In my last post I spoke about agenda setting and I want to continue that thought process by talking about framing. It’s important to understand the difference between the two. As I said before, agenda setting is the media telling you what to pay attention to. However, framing is when the media uses certain language and activates schemas or stereotypes to make you feel a certain way about an issue. Here is an example of how the media uses framing to manipulate the audience. Take a minute and look over both of these magazine covers. Make sure to really examine both of them…I will wait….
So what do you think? Interesting isn’t it that the victims of 9/11 are portrayed by an innocent and white girl while “The Children of Bin Laden” are portrayed by an African American boy who looks hardened by life. It is said a picture is worth 1,000 words and this picture doesn’t fall short. The two different magazines have activated certain schemas or ideas that we believe about who is the victim in this country and who is the enemy.
Framing can be identified in an article by looking at how the author has portrayed what the problem is, who’s at fault, how they want you to feel about it, and what the author suggests is the solution. It’s a bit more difficult in this situation to identify all of these factors because we are looking at images and we don’t have the full article to verify the answers. Now these two magazines are presenting the same problem, 9/11 and the people that were affected by this catastrophe. The “People” magazine presents the problem in the perspective of the 10 year old children who were not yet born when their fathers were killed in the 9/11 attacks. “Newsweek” talks about the way that the threat is changing, who the terrorists are and what has been happening since that day in terms of fighting terrorism.
The people at fault change as well are the terrorists that flew the planes into those buildings and killed the fathers of those children. The people at fault in the “Newsweek” cover are a little more hidden, while we still blame the terrorists the idea of WHO the “terrorists” are have changed.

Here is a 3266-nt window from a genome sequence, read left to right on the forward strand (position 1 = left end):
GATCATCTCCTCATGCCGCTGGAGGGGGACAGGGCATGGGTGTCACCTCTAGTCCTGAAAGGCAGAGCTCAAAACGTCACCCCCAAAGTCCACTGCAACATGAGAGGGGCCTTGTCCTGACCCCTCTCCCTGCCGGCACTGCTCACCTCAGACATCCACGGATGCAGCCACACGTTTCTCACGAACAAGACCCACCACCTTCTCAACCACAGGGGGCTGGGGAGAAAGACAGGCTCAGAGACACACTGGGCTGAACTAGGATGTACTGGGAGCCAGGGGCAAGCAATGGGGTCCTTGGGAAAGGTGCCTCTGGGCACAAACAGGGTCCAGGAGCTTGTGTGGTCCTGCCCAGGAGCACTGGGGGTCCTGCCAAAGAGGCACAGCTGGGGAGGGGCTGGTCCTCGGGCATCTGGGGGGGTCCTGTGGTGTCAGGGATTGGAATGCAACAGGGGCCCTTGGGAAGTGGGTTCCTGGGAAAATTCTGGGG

In “People” the cover speaks of the “Legacy of Love” and the poor people who have had to overcome great sadness and tragedy to get where they are today. The cover uses words such as “love” “hope” and the imagery of the innocent looking child to get the audience to feel sad and hopeful for these families. We start to sympathize and we remember what a tragic day it was for so many people across our nation. A sense of patriotism may spark in you as you remember the way people come together to overcome terrible things that happen in life. It really is beautiful what they are setting you up to feel. In the “Newsweek” cover we are set up to feel much differently. The picture is putting a face to this “mutating extremist threat”, they use words such as “terrorist” “a failed bombers odyssey” to strike in the reader a sense of fear. A journal titled “Who is the Victim here?: The psychological effects of over representing White victims and Black perpetrators on television news” published by Travis Dixon looked into the idea that we have been conditioned to believe that white people are the victims and black people are the perpetrators when we see them in the media. This picture is adding to that idea that African American people are at fault while white people are just innocent by standers. The conclusion that the author is leading us to seems to be the same in both magazines, defeat the terrorists. This isn’t blatantly said but we are lead to that conclusion by the imagery. We are sad about the families lives that have been ruined by this tragedy. We are fearful about these new terrorists and what it means for us to not who or where they are? What is to be done but to find them and make them pay.
We start with the same problem in two different magazines but the stories are spun into two completely different stories. In one we see how 9/11 has affected these poor victims and how their families have had to rebuild. The second we see who is at fault and what is to be done about this new, emerging, threat that no one can identify or control. It’s important when gathering your news and looking into what’s happening in the world to get more than one viewpoint on the story. It’s pretty incredible the psychology that is involved in journalism and the media, and how easy it is for them to use that psychology to initiate feelings and emotions about different stories. I spoke in the first blog post about cultural hegemony and this is a tool that is used to keep hegemony in our society. If we are always reading the same news that sparks in us the same feelings about different groups of people, how are we to break free of that and start breaking down the hegemony.